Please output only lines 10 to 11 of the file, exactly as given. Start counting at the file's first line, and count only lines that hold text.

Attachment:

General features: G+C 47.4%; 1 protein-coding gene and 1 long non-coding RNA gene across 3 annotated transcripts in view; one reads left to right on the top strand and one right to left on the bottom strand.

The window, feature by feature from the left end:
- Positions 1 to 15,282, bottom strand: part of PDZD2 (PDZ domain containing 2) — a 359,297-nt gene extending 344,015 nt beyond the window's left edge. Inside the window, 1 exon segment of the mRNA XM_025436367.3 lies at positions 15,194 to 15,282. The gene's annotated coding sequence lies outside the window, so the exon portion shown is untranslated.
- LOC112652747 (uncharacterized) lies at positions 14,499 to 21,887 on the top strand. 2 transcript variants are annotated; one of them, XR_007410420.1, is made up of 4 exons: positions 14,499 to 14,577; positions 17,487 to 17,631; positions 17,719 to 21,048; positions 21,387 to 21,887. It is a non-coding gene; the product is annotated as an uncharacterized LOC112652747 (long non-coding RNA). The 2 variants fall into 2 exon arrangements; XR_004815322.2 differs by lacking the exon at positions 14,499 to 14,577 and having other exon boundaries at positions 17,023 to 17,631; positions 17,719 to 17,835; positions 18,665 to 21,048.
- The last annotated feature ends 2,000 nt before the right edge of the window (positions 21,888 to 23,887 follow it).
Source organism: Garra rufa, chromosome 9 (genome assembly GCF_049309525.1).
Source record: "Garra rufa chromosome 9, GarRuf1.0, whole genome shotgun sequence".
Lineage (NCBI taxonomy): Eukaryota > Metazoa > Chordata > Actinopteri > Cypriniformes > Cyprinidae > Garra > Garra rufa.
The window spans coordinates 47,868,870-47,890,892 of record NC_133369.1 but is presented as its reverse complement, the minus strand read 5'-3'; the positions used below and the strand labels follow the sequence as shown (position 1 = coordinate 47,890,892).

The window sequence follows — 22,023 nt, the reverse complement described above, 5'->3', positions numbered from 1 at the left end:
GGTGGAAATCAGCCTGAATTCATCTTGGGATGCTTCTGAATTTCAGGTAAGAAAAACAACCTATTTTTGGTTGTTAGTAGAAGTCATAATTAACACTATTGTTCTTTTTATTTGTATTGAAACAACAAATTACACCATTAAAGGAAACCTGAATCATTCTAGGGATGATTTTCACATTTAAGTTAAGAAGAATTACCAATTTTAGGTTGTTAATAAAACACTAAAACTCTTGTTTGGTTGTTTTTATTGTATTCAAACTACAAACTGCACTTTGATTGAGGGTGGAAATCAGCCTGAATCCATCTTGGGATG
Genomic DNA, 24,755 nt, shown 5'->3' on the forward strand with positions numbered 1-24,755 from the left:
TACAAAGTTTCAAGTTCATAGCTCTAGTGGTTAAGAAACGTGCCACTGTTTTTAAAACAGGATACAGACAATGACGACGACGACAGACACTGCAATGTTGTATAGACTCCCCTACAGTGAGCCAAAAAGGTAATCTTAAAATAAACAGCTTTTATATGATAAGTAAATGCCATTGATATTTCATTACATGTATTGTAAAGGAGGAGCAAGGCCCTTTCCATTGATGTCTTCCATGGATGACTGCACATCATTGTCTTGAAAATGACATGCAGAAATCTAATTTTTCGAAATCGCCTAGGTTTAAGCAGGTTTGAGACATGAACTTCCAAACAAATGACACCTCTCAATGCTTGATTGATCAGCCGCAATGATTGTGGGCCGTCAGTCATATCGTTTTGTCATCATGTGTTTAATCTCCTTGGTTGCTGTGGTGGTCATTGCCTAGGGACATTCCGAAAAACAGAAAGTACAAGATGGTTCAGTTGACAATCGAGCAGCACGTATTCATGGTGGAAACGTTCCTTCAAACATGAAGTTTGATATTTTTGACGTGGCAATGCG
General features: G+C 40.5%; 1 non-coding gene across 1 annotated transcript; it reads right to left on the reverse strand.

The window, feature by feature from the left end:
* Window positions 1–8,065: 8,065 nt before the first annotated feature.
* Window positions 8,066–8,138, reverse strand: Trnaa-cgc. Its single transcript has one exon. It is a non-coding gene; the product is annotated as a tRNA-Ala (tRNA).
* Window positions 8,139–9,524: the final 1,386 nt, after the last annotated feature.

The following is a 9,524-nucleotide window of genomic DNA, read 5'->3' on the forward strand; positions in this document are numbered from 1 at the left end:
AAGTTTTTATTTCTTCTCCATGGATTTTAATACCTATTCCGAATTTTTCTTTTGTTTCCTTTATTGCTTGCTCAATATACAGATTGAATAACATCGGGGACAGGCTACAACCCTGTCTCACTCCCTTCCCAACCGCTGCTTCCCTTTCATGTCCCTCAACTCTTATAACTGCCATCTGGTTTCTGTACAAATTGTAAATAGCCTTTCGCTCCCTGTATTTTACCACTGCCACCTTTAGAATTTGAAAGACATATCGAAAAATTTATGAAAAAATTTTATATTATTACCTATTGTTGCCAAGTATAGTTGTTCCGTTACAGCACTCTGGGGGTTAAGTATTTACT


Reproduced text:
The window sequence follows — 22,023 nt, the reverse complement described above, 5'->3', positions numbered from 1 at the left end:
GGTGGAAATCAGCCTGAATTCATCTTGGGATGCTTCTGAATTTCAGGTAAGAAAAACAACCTATTTTTGGTTGTTAGTAGAAGTCATAATTAACACTATTGTTCTTTTTATTTGTATTGAAACAACAAATTACACCATTAAAGGAAACCTGAATCATTCTAGGGATGATTTTCACATTTAAGTTAAGAAGAATTACCAATTTTAGGTTGTTAATAAAACACTAAAACTCTTGTTTGGTTGTTTTTATTGTATTCAAACTACAAACTGCACTTTGATTGAGGGTGGAAATCAGCCTGAATCCATCTTGGGATG